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|Other Titles:||The Zhong Kui Nuo Ritual/Drama in the Ming Court-The Transformation of Zhong Kui's Image|
Zhong Kui;the Nuo drama;the Nuo ritual;the Ming dynasty;Court drama
|Issue Date:||2016-05-23 14:28:14 (UTC+8)|
It is generally believed that the Ming court stages no Nuo ritual, an analytical perspective derived from Fang Xiang-shi, an ancient Nuo system. However, as early as in Song Nuo theatre, a ritual called mai sui埋祟or “burying the evil spirits” had long been abandoned the traditional Nuo system and developed another set of rituals that is more entertaining and dramatic. What the Nuo theatre in the Ming court inherits is exactly this later development. In order to entertain and to ward off bad influences at the same time, famous plays staged in the Ming court such as 《Three Immortals-- Fortune, Prosperity, and Longevity--Celebrates in Celestial Palaces》（福祿壽仙官慶會）and 《Celebrating an Abundant Harvest the Five Ghosts Tease Zhong Kui》（慶豐年五鬼鬧鍾馗）contain Nuo elements in various ways. Of the two above-mentioned plays, 《Three Immortals Celebrates in Celestial Palace》is written by Zhou Xian-wang. This play preserves many rituals and essences of the ancient Nuo drama. On the grounds of this particular play, the present paper first of all analyzes the Nuo elements embedded in its plot, so as to prove that Nuo drama serves two purposes in the Ming dynasty. Secondly, this paper argues that the image of Zhong Kui, the demon queller, is actually shaped by this particular play. In the play, Zhong Kui is portrayed as a loyal, honest, prosperous and cheerful-looking scholar-official, an image that is very different from that of Fang Xiang-shi, who is traditionally a fierce-looking and defeated literati in Nuo drama. Because of this new image, Zhong Kui has then become the sole candidate in many year-end rituals held to welcome the fortunes and expel the evils. Finally, this paper also investigates various custom changes along the course of time, arguing that rituals such as wu ji (“the five sacrifices”) and sung qong (“sending away poverty”) have gradually been incorporated in Nuo drama during the Song and Ming dynasties.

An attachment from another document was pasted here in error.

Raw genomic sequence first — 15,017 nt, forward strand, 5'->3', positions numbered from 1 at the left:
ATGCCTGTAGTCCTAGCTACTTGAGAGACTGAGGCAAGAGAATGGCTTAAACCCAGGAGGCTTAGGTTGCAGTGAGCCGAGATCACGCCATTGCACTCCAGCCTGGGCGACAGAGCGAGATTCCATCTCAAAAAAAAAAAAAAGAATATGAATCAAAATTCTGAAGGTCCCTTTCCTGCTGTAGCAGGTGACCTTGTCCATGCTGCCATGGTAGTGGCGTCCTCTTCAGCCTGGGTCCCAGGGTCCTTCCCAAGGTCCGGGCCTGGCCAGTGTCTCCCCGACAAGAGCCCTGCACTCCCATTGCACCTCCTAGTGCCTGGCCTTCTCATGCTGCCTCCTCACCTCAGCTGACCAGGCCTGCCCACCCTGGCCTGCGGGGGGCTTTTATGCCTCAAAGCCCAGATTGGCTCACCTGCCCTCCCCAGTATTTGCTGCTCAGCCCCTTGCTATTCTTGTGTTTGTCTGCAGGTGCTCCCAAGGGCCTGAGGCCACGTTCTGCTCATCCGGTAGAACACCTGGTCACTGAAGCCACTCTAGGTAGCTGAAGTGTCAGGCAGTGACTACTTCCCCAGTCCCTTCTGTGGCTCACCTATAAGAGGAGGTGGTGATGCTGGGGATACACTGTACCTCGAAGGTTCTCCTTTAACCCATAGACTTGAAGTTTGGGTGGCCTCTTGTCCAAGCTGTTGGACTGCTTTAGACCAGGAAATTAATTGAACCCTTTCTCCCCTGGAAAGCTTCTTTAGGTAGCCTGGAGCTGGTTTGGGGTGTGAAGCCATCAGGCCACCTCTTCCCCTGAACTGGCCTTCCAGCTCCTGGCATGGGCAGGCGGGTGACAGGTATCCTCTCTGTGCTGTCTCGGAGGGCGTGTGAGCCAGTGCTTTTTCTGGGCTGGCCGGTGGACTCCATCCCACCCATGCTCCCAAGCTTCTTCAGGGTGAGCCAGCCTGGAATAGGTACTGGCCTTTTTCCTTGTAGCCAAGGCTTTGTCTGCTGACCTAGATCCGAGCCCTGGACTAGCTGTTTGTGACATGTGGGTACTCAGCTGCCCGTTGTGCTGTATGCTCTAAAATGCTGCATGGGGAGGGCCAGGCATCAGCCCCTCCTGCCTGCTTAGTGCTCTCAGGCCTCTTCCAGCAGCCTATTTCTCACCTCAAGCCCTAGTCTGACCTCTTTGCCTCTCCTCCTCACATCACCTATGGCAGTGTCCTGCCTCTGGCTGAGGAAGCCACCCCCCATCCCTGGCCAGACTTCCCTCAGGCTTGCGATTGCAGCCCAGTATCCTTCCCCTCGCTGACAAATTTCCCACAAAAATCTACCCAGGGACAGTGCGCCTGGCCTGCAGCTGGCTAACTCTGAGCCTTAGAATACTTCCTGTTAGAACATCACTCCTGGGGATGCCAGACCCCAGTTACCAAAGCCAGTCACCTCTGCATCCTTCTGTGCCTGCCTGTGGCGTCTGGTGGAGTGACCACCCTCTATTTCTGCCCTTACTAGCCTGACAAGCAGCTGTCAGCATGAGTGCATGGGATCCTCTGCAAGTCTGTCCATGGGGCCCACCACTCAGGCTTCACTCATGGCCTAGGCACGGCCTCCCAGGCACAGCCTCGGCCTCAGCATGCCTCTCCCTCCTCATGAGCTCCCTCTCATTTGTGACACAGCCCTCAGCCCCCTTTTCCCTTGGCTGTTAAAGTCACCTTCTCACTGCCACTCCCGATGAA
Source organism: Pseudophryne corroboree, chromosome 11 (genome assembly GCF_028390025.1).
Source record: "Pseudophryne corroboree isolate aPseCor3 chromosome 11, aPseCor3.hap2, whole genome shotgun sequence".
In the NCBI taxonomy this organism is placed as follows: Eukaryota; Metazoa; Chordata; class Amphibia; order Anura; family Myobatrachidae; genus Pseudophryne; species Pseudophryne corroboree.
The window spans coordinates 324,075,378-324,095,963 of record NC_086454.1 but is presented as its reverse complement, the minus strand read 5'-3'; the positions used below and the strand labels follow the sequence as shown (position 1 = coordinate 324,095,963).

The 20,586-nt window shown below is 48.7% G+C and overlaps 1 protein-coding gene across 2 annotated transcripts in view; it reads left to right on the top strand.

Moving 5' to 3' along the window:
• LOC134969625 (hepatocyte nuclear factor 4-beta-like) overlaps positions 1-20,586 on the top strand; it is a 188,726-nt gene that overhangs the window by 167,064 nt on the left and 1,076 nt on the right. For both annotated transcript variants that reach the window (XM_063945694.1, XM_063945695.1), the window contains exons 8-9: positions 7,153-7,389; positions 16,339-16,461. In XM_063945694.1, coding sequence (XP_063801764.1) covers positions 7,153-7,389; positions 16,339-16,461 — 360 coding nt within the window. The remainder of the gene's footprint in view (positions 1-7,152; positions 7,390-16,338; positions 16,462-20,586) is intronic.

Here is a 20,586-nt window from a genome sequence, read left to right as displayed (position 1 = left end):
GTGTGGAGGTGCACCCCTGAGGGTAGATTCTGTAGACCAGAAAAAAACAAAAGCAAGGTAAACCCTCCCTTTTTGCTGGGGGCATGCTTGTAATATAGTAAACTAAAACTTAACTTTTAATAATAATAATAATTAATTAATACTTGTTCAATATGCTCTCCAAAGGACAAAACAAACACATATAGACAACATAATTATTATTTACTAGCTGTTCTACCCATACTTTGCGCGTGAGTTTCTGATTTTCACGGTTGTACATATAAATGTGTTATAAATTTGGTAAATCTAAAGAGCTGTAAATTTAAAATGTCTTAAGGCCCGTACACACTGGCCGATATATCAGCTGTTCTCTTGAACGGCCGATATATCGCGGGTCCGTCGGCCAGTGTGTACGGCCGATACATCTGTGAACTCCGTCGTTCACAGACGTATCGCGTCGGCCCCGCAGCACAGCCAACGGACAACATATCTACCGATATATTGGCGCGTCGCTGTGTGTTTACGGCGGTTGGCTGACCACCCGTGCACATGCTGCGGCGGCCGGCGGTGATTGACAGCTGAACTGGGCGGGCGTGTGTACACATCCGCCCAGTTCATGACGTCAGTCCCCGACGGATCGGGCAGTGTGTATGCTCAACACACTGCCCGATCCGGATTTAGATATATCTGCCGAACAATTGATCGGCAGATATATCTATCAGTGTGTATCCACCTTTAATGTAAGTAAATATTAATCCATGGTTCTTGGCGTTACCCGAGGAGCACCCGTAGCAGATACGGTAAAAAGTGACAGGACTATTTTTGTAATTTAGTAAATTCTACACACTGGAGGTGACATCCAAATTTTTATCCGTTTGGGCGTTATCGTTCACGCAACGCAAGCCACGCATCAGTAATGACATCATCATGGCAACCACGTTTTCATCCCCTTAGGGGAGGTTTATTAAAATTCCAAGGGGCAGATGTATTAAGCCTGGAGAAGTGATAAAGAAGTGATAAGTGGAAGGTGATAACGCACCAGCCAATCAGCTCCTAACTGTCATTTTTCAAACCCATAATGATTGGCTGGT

|Relation:||政大中文學報, 8, 97-120|
Bulletin of the Department of Chinese Literature National Chengchi University
|Appears in Collections:||[政大中文學報 THCI Core] 期刊論文|
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